it will say "CAT 5", "CAT 3", etc.
Here is some basic information on CAT 5 phone wire...
"Steven Reynolds" wrote in message
If you don't have a punch down tool metioned in the above posts, you can use
two long nose pliers to push the wires into the terminals. With a long nose
in each hand simply grab the wire with each plier spacing them about 1/16
inch apart. Then push the wire down into the terminal slot with a plier on
each side of the tab until the wire is seated. The idea is to support the
wire on both sides of the terminal tab as it is punched down so the wire
doesn't bend out of place. There is no need to pre-strip the wires as the
terminal slots displace the insulation.
You can also simply solder the wires to the terminal tabs the traditional
way. That's what I would do.
BTW, these terminals are usually set up for 24 or 26 AWG solid copper wire.
Do not use stranded wire or wire of other gauges unless soldering.
I used this method with two pairs of needle-nosed pliers and the wires
snapped right in place on the first try and the phone jack works great!
I'll probably never do this again, so I couldn't justify purchasing an
expensive tool I'd only use once.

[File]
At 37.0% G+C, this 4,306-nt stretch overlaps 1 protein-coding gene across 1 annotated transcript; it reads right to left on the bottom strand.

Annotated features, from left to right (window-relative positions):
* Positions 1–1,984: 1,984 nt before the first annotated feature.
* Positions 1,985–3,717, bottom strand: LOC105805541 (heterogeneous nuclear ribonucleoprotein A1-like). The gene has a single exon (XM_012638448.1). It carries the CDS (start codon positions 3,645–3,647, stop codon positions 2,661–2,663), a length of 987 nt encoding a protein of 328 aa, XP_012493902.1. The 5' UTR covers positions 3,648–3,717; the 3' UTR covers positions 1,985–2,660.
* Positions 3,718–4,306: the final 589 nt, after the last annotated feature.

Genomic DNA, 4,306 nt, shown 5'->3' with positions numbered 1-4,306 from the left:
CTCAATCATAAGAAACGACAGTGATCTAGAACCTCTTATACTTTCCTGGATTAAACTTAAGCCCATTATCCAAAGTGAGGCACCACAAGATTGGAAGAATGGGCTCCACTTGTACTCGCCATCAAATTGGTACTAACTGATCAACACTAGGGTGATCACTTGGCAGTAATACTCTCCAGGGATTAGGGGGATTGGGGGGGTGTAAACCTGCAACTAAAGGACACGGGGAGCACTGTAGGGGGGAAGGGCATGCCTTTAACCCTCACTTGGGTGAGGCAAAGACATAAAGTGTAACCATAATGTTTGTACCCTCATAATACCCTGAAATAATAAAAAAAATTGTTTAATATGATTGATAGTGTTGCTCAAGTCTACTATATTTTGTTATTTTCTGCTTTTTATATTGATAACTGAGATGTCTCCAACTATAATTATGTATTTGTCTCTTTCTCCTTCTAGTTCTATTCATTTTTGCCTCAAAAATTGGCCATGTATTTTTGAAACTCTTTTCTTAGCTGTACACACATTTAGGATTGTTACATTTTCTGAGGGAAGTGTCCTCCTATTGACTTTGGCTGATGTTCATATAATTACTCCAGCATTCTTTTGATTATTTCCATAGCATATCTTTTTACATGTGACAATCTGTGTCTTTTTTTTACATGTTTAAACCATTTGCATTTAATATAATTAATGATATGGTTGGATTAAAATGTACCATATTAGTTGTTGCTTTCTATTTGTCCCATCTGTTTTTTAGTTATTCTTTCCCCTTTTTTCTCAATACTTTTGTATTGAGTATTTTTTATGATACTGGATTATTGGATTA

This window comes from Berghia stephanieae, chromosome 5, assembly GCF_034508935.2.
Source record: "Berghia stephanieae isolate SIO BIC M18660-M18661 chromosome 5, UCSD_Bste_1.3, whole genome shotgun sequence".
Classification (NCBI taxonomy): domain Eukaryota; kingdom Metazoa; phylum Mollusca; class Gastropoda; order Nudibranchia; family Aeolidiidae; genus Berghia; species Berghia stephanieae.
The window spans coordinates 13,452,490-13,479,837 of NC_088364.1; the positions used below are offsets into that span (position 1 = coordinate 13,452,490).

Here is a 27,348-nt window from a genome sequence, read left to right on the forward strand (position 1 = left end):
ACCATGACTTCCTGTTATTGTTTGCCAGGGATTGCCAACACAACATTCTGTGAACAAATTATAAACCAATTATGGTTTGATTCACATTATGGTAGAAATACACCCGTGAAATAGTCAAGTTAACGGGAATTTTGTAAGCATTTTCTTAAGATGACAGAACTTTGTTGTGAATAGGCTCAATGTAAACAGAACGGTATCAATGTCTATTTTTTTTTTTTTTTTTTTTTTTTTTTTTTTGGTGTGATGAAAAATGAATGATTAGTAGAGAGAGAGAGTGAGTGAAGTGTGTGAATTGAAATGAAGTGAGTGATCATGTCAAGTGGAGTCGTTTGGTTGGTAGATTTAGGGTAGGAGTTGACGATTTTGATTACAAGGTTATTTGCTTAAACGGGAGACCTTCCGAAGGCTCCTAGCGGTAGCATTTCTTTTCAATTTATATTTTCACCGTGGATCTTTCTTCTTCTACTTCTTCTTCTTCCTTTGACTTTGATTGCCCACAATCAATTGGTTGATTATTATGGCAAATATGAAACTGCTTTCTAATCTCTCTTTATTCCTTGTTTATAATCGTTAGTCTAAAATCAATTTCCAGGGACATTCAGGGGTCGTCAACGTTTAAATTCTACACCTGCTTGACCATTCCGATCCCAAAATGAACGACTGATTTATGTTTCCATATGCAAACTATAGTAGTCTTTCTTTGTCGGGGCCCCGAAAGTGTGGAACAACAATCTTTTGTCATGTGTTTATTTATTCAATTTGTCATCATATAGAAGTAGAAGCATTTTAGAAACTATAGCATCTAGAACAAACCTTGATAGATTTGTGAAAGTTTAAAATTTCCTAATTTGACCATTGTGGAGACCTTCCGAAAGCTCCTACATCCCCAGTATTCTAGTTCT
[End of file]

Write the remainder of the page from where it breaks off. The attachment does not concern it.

I thought of that too, but I was looking for something real quick and
That's right,. That Rat Shack wire looked a little thinner than the one
that builder used, but it all worked out. I needed a phone jack in my
closet to hook up an audio InStreamer, which is hooked to my scanner that is
scanning the railroad radio band to be broadcasted to the Internet. This
new device must be plugged directly into my router and since I have DSL, I
must have a phone jack in my closet without running telephone cord under the
carpet, etc. Besides, the router/DSL modem is better out of site from
everyone. If you or anyone you know is interested in trains, my broadcast
Thank you again for the message and to everyone else who gave me great ideas
as well. I haven't posted to Usenet in many years and it has never let me
That is known as a punchboard, and as such you need a 'punchdown
tool' to press the wires in properly. Head to your local Home
Depot/Lowes/Menards/Ace and look in the electrical/phone section.
They should have everything you need. In a pinch you can use a
couple of needlenose pliers but it doesnt work as well and you run
the risk of breaking off the wire. Make sure you either coil the
ends of the wires you are not punching down like the others are, or
just go ahead and punch down all four pair.
Wow, all I can say is THANK YOU to everyone! I never thought I'd get this
many responses. I will see if I can find a punchdown tool, but maybe I'll
try using the two sets of pliers first. I only have two wires to seat and
punchdown tools are quite expensive. What I'm doing is setting up a phone
jack in my closet in order to move my DSL modem and router into the closet,
out of site from everyone. I've gotten enough "contact" from two wires to
hear a dialtone, but the wires were not seated very well and fell out
quickly, but at least I know the slot is active. I just need to get the
wires in the slots.
Thanks again for all the great posts!
GOOD GREIF!!!! IS A DOLLAR TOO MUCH??
wrote on 29 Apr 2008 in group